Caveat: The study comes from Think Progress. But in case you’re inclined to doubt it because of its provenance, note that The Corner’s Patrick Brennan also reviewed transcripts from the last seven debates dating back to January 7 and found just one instance of Paul criticizing Romney — and that criticism was brief and mild.
Out: Conspiracy theories advanced by Ron Paul. In: Conspiracy theories involving Ron Paul.
While Paul has freely attacked Romney’s top rivals, he has never once attacked Romney…
Paul has gone beyond merely refraining from attacks. He has actively defended Romney on some of his biggest vulnerabilities…
Paul has also run advertisements attacking Romney’s key rivals at critical times. He ran hundreds of thousands of dollars in brutally negative ads attacking Gingrich in Iowa. Paul now is using his scarce funds on a television ad attacking Rick Santorum in Michigan, a key state where Paul is a non-factor.
TP’s tally of attacks by RP at the debates: 22 on Santorum, eight on Gingrich, four on Perry, four on Cain, one on Bachmann, and a big fat doughnut on Mitt. I can understand why he’d be drawn into slugfests with Santorum, who, as an extremely hawkish social con, is furthest away from Paul on the ideological spectrum within field. But Romney’s a natural Paul enemy too: He’s an establishment favorite, he paved the way for universal health care with his Massachusetts program, he’s considerably more hawkish than Paul, he has pro-choice roots, etc etc etc. Plus, insofar as he’s the consummate flip-flopper, he’s the anti-Paul; RP could have run a withering campaign against him emphasizing how likely Romney will be as president to shift with the political winds, especially vis-a-vis Paul himself. In fact, if you’d asked me before the debates began whom Paul would spend most of his time attacking, I would have guessed Mitt. What better way for a principled insurgent candidate to gain traction with the conservative base than by beating up repeatedly on a widely distrusted centrist for his betrayals of the cause? And yet … nothing.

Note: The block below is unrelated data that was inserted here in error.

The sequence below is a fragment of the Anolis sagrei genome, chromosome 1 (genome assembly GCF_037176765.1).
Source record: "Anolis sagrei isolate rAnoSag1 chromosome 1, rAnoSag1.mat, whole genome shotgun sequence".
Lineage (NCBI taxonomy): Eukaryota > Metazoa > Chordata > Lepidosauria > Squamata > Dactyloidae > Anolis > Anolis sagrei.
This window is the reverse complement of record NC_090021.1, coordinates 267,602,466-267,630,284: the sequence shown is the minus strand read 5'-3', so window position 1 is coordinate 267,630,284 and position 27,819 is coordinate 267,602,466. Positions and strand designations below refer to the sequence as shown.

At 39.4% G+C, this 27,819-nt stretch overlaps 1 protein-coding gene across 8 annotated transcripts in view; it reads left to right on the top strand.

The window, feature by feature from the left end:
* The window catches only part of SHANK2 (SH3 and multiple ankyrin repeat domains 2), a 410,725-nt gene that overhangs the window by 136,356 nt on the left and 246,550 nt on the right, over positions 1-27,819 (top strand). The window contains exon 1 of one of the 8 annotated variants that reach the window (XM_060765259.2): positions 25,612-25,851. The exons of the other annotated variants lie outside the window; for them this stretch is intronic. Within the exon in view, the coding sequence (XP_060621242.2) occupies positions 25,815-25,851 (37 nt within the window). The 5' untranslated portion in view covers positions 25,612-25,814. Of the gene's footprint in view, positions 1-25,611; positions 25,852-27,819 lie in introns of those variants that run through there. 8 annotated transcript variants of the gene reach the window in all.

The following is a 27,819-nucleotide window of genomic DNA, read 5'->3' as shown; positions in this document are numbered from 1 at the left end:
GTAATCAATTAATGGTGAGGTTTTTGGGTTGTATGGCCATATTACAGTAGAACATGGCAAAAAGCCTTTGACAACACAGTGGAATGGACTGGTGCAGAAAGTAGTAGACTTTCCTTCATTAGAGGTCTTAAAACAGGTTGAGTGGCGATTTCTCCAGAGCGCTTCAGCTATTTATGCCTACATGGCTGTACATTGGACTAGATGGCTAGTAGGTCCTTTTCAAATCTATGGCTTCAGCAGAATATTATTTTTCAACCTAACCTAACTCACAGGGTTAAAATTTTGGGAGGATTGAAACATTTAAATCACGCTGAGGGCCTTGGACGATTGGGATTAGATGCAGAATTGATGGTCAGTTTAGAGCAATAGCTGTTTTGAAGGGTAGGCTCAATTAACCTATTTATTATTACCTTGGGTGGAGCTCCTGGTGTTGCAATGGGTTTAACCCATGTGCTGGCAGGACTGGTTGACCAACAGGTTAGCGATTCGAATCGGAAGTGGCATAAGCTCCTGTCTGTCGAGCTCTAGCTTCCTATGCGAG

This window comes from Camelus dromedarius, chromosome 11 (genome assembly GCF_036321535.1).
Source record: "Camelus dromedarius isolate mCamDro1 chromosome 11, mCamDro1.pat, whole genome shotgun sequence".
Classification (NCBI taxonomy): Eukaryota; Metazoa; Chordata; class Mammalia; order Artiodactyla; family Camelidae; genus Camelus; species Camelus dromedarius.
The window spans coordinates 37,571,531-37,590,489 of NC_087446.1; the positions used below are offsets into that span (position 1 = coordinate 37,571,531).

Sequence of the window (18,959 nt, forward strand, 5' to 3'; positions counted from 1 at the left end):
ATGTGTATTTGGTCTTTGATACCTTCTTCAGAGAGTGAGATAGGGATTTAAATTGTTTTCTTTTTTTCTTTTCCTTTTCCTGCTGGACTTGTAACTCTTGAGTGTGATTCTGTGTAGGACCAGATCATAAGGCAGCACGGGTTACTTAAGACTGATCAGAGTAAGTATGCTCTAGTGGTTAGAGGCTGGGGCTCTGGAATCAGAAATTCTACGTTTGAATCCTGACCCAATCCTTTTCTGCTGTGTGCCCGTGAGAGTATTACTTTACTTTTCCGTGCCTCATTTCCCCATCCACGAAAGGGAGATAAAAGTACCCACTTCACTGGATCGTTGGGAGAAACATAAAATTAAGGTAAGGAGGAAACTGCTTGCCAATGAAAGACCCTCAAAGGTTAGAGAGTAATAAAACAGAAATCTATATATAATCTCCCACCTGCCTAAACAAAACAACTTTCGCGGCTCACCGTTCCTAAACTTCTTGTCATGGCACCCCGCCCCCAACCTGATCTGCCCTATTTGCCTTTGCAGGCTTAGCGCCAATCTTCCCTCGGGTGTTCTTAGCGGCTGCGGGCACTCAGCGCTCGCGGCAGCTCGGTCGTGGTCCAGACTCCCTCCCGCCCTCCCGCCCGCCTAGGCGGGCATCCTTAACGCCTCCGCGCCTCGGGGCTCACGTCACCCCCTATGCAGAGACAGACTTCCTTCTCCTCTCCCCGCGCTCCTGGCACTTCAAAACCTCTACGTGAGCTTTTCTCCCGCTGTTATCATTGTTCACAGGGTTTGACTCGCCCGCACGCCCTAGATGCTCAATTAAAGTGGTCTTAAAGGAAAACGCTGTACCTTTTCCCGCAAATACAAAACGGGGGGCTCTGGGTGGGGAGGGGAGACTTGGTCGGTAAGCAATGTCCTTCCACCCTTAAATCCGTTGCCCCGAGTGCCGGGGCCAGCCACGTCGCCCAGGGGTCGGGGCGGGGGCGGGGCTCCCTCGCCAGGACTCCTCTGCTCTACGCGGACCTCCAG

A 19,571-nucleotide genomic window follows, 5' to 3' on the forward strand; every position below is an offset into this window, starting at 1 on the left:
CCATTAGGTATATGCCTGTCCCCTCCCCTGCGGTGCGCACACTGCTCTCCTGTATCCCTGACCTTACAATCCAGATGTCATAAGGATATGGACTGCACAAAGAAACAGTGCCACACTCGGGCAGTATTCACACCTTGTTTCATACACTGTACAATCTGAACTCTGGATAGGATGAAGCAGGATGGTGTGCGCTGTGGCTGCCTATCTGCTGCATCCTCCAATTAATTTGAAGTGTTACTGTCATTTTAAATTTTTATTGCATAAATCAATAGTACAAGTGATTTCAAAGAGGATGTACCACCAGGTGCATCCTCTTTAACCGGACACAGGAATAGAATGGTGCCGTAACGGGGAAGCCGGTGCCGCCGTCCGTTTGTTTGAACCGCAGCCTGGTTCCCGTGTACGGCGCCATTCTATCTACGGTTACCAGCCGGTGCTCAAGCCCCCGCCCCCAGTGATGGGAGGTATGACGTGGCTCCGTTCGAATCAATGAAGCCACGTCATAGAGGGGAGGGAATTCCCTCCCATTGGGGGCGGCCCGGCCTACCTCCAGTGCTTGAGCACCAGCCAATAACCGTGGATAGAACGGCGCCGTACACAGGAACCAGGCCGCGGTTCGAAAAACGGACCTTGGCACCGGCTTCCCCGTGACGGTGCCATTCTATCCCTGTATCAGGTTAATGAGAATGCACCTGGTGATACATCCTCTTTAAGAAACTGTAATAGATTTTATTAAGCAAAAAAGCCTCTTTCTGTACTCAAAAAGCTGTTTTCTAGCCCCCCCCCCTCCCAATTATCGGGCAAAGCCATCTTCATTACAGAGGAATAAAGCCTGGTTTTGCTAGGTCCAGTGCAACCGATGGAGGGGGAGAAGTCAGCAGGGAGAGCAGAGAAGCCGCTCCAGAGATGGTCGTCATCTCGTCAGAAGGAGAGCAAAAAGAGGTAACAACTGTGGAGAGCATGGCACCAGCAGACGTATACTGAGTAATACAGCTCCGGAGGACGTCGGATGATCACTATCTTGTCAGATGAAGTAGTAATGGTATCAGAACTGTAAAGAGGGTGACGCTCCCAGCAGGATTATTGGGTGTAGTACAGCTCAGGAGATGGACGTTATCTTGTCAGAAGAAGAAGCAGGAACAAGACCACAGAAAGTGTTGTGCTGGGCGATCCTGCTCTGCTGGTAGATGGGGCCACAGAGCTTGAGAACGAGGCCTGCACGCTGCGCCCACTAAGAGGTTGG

I don’t think they’re coordinating, though — or at least, not formally. Paul’s advisors have been candid in interviews in explaining that his goal in running this time is to pile up delegates and gain some influence at the convention, either in terms of input into the party’s official 2012 platform or a primetime speaking gig or both. That being so, it’s only logical that they’d go easy on Romney. He was and is the likely nominee; the more helpful they are to him, the less resistance there’ll be to a convention role for the Paul family, especially since Romney will be nervous about alienated libertarians staying home if he freezes Paul out. RP tried running against the rest of the field in 2008 and got nothing from the establishment as thanks. This time, he’s taking a different tack. It’s working.